What support can you provide for the masonic community?
“Essentially, we are the first point of contact for lodge members and their families for any type of assistance. You’ve got to be someone that people know they can turn to if they need support.
We try and give people the encouragement, confidence and care they need to work through whatever situation they’re in, and I also make sure I keep in touch with the partners of brethren directly, so they know they can call me at any time.”
So Ray… what’s in your Almoner bag?
MCF factsheets: Topics range from loneliness, to bereavement, addiction to debt; they explain quite complex matters in a simple way so it’s good to be able to refer to them if needed.
Biscuits: Who doesn’t like a biscuit! It’s a nice icebreaker – when I visit someone, we have biscuits and a cup of tea and it sets a relaxed, informal tone, and helps to put them at ease.
Notepad: I always take notes at visits so I can keep track of what’s been said and what’s going on, and have something to refer to in the future.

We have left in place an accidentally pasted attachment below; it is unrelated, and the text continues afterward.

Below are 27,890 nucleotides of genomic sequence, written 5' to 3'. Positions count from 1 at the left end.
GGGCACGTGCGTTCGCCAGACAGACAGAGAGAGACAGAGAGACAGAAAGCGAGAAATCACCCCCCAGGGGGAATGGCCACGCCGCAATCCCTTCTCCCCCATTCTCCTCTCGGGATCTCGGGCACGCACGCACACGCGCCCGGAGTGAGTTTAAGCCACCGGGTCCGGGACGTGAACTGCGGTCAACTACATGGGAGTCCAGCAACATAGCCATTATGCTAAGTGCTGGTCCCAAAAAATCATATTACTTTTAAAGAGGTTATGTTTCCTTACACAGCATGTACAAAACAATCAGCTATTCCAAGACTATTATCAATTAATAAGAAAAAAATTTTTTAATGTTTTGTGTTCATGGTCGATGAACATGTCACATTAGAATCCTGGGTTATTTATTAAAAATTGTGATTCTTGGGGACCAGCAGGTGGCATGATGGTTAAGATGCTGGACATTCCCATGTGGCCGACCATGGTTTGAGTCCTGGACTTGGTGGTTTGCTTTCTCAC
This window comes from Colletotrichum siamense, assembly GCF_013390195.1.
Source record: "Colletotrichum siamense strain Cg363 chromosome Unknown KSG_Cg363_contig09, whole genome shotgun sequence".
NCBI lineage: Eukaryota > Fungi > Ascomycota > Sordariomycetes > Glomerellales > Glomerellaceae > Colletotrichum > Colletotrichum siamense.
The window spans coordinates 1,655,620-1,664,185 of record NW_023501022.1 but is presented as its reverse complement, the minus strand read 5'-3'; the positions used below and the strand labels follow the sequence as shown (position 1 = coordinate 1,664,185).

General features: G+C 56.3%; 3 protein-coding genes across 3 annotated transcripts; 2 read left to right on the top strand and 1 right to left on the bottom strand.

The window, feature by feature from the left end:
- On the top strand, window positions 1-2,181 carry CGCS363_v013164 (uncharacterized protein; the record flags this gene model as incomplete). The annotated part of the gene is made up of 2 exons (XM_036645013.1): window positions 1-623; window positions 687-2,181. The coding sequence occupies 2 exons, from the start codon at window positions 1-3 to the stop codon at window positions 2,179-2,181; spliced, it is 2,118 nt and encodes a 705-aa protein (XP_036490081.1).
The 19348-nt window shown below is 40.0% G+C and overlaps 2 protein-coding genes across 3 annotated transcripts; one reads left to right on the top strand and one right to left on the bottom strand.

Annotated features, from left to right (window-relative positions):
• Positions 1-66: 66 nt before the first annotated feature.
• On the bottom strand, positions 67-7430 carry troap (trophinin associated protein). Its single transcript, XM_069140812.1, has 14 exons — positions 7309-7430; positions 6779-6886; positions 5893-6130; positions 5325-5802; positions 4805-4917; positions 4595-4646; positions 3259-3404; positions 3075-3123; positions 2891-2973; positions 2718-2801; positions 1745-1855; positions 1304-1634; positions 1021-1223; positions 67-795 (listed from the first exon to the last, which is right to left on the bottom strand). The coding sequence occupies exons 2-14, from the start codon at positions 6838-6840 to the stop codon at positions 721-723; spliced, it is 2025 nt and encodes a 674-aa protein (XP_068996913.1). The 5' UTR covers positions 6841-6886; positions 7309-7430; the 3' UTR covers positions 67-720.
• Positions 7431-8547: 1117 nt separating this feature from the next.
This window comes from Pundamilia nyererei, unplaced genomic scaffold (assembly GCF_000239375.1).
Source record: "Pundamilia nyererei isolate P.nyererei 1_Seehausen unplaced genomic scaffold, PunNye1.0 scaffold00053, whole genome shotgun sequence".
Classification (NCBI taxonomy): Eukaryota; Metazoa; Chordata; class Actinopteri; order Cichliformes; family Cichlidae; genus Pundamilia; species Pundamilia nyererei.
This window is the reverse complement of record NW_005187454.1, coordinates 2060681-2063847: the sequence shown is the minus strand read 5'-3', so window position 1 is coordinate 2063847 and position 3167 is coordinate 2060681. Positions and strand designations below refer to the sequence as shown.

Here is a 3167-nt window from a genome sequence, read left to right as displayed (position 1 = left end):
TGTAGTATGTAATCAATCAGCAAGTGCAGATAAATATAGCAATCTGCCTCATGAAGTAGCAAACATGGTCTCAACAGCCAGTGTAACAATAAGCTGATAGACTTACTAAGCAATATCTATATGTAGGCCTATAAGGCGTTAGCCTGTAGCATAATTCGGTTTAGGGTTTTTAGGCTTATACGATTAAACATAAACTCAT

Telephone: Sometimes I need to make an enquiry during the visit, so carrying my phone means I can contact the MCF or any other support services straight away.
Cards with my contact details on: Before I leave, I give them my contact details so they know that they can call me at any time.
Provincial Grand Almoner’s contact details: On occasions, people may prefer to contact someone else, especially if I know them personally and they feel uneasy revealing their situation to a friend. So giving the Provincial Grand Almoner’s contact details gives them an option to speak to a different person.
Pen: For obvious reasons!
Flowers: I always take flowers if someone’s recently bereaved, and sometimes for others too. It’s a kind gesture.
MCF leaflets: I always give people leaflets and use them to talk through the different areas of MCF support. They all include the MCF contact details should they want to get in touch.
Tissues: If someone gets upset it’s good to be able to offer them a tissue, as a way of saying “it’s okay.”